The liquid compound is piped out and used as fertilizer on the farm fields. The solids — undigested pieces of mostly corn and hay — is purified and comes out looking like sawdust that is used as sterile bedding for the cows. This entire process, which is also chemically complex, kills pathogens in the waste and nearly eliminates the smell of the manure both in the barns and in the fertilizer it creates.
“Twin Birch was first farm in Skaneateles Lake Watershed (and one of first in the surrounding region if not the first) to take the plunge and invest in a manure digester,” said Mark E. Burger, executive director of the Onondaga County Soil and Water Conservation District and program manager for the Skaneateles Lake Watershed Agricultural Program. “The anaerobic digester helps agriculture because the farm addressed many issues that impact water quality/environment and can create difficult neighbor relations. And, the anaerobic digester on the farm has successfully demonstrated another Best Management Practice that can help to address compliance with environmental regulations and issues in the community.”
But for the new electric generator at Twin Birch, the most important byproduct of the anaerobic digestion is the methane. The methane rises to the top of the vat and is pumped over to the biogas generator, where it is then converted to electricity and any excess is cleanly burned.
The system, built by American Biogas Company of Syracuse, generates 125 kilowatts of electricity per hour, or enough to power 170 homes for a day. This produces enough energy to power all the barns, houses and satellite facilities at Twin Birch. Technically though, the power generated does not go to Twin Birch but goes into the local National Grid power grid, and Twin Birch then receives credits for what it generated.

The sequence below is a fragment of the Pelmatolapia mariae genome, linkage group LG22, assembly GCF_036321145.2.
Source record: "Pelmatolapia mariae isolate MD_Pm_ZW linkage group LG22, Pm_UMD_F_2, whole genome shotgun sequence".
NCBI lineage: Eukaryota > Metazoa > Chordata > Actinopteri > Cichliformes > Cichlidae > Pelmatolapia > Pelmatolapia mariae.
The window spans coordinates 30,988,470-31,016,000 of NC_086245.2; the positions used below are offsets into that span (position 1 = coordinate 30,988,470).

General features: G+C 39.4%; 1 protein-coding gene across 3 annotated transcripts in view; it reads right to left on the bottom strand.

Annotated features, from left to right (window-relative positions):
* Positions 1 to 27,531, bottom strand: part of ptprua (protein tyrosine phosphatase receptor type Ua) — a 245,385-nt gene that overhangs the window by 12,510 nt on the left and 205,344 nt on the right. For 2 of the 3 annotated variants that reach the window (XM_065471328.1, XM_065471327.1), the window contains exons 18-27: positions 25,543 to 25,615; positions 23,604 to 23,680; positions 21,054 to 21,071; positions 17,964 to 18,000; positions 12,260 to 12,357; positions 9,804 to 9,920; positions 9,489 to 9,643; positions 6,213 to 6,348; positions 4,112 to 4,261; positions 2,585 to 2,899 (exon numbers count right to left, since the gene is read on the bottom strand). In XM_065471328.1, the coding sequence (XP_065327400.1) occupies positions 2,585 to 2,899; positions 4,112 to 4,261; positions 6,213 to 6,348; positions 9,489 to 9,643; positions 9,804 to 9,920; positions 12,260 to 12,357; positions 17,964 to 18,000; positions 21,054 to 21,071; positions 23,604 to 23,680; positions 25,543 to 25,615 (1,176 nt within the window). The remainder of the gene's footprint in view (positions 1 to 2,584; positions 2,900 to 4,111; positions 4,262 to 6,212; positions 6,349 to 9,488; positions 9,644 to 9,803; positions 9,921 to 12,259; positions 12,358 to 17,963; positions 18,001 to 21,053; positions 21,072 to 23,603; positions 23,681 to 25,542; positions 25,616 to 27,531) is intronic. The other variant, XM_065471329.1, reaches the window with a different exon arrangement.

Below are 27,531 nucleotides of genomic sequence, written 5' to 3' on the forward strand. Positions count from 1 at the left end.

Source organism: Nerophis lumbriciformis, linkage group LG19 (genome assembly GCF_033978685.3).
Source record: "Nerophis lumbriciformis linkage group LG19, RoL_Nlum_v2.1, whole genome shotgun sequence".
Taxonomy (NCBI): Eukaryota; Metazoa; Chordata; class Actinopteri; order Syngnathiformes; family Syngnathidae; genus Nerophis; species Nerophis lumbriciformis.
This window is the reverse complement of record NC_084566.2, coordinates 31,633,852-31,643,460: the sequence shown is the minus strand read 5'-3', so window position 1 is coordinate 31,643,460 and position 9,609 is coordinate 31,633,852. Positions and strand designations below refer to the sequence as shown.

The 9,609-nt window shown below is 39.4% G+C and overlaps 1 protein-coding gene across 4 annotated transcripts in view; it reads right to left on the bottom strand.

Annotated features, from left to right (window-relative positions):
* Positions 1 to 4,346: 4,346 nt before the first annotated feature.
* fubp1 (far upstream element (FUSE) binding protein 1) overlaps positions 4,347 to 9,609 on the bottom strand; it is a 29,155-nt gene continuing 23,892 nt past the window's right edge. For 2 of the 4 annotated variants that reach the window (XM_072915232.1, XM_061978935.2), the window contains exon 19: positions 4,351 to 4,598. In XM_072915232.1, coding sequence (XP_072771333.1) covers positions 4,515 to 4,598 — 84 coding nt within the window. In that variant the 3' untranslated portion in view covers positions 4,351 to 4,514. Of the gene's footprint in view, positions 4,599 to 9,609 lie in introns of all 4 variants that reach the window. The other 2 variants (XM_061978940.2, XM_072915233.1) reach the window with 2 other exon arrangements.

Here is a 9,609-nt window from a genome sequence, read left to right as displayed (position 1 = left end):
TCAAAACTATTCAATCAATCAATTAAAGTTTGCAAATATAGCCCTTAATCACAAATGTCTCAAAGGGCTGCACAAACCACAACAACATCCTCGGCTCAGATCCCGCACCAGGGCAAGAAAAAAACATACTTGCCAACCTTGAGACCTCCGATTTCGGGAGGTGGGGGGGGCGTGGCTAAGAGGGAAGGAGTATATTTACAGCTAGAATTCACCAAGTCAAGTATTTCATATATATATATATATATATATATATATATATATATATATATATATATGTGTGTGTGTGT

The new biogas system typically costs more than $1 million to create, but Twin Birch spent between $500,000 and $750,000 because many of the components were already in place and thanks to the help of two grants from the New York State Energy Research and Development Authority.
“One of the most impressive components [of the Twin Birch digester] was that the farm committed a lot of their own resources, financial and otherwise, to get this digester up and running. This system was not without heartache, difficulty or complications, but Twin Birch had the foresight to see it through,” Burger said. “One of the best points is that the farm has always been very open to host tours and participate in research so that other agricultural producers in the industry, as well as community members, could see what and how they are doing anaerobic digestion and how other farms can use that technology to advance their position in the industry.”
On Tuesday, Aug. 21, NYSERDA will hold a ceremony at Twin Birch Farm to celebrate and recognize its achievement in utilizing biogas technology. Multiple state officials have been invited to attend, including Congresswoman Ann Marie Buerkle.
“We’re very pleased we took on this project and to have worked with a local company like American Biogas,” McGlynn said. “This has been a real success story. This works.”
Jason Emerson is editor of the Skaneateles Press. He can be reached at firstname.lastname@example.org.
Jason Emerson is editor of the Cazenovia Republican and Eagle Bulletin newspapers.